Book Country, which debuted in April as a place for authors to post their work for critique, recently announced a program to turn manuscripts posted on their website into ebooks and paper books:
Our self-publishing process has been designed by a team of book industry professionals to make the experience as accessible, convenient, and affordable as possible.
For $549 they will format your ebook and print book, and then upload it to retailers.
Or for $299 they will let you do your own formatting, and then upload the book to retailers.
Formatting ebooks and paper books is tricky, but Rob Siders at 52novels.com is less costly than Book Country, and Rob does an incredible job.
After formatting, you should upload your books to Createspace, Kindle, Nook, and Smashwords on your own (takes about an hour) for FREE and you're done. You're published. That's all there is to it.
Why would you pay Penguin to upload your titles? That's the easiest part of the self-publishing process.
But wait, there's more. Penguin also keeps 30% of your royalties.
So not only do you pay them, you also keep paying them.
They don't do any editing or proofreading, as far as I know. They don't create covers. They charge you upfront, and keep charging you for every sale.
According to their site:
Why would anyone but a total newbie do this? What is Book Country doing for you that entitles them to 30% royalties? Especially if/when you pay for the formatting?
I'm blogging about this to warn newbie authors NOT to use Book Country. This blog gets more traffic than Book Country does, so hopefully anyone looking for "Book Country" on search engines will find this post and learn what a Very Bad Idea it is to use Book Country's services.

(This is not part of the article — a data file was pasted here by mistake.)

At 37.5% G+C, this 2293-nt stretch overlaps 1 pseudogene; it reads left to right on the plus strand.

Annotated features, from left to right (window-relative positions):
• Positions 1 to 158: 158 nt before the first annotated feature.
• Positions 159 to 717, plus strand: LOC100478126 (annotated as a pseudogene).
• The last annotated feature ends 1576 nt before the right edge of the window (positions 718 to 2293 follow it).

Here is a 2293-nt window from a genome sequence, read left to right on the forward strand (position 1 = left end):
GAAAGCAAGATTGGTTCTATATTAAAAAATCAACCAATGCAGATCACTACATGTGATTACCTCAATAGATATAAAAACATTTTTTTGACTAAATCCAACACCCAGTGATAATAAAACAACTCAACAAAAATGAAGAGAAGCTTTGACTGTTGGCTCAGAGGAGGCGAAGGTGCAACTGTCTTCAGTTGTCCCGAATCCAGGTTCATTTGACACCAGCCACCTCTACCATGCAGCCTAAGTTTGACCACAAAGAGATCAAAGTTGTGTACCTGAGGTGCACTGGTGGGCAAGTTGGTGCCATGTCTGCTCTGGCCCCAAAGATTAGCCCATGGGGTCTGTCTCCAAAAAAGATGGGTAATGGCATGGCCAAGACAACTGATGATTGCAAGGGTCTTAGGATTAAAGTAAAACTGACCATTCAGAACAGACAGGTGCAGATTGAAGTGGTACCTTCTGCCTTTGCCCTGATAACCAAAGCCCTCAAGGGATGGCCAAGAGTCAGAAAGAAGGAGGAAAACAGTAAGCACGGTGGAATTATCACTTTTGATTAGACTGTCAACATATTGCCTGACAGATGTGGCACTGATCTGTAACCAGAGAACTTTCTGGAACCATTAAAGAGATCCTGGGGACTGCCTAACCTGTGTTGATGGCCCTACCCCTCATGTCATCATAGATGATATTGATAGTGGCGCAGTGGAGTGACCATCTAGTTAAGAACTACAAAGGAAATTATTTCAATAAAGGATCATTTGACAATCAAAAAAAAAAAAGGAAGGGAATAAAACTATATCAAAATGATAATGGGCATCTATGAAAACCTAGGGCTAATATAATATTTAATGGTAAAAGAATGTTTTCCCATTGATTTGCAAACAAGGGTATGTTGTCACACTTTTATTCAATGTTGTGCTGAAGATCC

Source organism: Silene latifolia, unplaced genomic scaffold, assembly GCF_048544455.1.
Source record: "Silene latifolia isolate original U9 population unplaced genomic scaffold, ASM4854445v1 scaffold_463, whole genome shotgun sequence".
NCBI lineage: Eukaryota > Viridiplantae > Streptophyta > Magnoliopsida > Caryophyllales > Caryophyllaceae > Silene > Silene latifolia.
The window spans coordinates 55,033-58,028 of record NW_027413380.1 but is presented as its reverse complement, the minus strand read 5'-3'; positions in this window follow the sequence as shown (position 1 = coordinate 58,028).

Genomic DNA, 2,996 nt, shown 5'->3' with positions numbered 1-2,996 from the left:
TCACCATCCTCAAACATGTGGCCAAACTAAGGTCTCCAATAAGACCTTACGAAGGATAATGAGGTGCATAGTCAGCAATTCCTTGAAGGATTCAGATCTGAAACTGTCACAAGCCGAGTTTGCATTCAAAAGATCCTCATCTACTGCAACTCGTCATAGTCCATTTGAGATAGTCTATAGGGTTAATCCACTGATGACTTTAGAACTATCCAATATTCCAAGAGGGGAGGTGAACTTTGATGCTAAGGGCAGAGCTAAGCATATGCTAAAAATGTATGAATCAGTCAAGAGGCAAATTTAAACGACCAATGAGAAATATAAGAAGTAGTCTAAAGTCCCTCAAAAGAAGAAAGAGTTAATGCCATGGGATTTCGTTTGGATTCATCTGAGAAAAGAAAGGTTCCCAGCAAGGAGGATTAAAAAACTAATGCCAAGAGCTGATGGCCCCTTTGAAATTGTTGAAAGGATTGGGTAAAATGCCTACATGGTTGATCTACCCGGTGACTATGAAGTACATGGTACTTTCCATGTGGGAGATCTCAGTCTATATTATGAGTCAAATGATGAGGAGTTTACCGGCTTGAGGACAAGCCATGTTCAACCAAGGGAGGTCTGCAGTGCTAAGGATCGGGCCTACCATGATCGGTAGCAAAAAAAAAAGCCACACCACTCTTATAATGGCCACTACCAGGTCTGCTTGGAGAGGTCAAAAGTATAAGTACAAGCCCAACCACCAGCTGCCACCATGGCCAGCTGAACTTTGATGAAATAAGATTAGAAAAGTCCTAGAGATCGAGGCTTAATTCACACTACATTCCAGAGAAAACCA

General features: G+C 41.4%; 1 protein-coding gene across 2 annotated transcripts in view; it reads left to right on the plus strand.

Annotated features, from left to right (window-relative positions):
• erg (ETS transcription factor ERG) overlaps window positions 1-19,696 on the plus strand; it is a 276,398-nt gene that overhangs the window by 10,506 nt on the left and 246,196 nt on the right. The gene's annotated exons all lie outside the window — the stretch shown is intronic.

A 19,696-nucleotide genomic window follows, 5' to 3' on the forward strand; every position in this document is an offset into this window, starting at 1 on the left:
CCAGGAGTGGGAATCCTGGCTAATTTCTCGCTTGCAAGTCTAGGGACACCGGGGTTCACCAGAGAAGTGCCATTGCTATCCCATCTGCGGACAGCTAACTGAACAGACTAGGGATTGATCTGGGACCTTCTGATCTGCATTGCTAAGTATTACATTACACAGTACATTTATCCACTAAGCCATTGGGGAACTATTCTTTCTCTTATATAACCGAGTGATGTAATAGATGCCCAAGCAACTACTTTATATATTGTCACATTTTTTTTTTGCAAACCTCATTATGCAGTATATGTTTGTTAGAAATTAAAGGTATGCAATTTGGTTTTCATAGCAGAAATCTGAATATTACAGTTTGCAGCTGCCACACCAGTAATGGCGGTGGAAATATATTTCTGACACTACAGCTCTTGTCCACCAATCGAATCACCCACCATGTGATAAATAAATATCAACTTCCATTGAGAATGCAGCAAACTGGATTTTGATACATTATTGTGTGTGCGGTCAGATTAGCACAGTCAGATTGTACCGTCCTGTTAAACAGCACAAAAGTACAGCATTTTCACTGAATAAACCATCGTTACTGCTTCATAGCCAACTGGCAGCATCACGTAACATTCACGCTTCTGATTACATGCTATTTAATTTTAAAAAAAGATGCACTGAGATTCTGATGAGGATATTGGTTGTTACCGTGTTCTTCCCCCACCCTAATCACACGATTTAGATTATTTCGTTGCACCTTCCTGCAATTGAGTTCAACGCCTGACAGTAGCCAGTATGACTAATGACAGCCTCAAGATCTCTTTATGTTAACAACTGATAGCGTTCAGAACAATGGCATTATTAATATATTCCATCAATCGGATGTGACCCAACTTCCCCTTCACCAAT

Look at my sidebar. Those are people you can hire to assist you self-publishing. Carl Graves does covers. Rob Siders does ebook and print formatting. Cheryl Perez does print formatting. xuni.com can help you set up your own ebook store. Diana Cox does proofreading.
These people charge a flat fee and you keep all of your rights. Which means that when you upload to Amazon.com and sell an ebook for $2.99, you keep $2.05, not the $1.47 Book Country gives you.
And trust me. That adds up.
I've sold 500,000 ebooks. If I'd published with Book Country, they would have taken $290,000 in royalties from me. That's just awful.
If you want to use Book Country to workshop your book and get critiques, that's great. I've heard good things about it. But I would NOT recommend paying them to format your manuscripts.
If you want to self-publish, read and learn all you can about the process. Hire smart people with references to do the heavy lifting (proofing, formatting, cover art). Then keep your rights and keep all the money.
But don't take my word for it. Arm yourself with information and figure it out for yourself.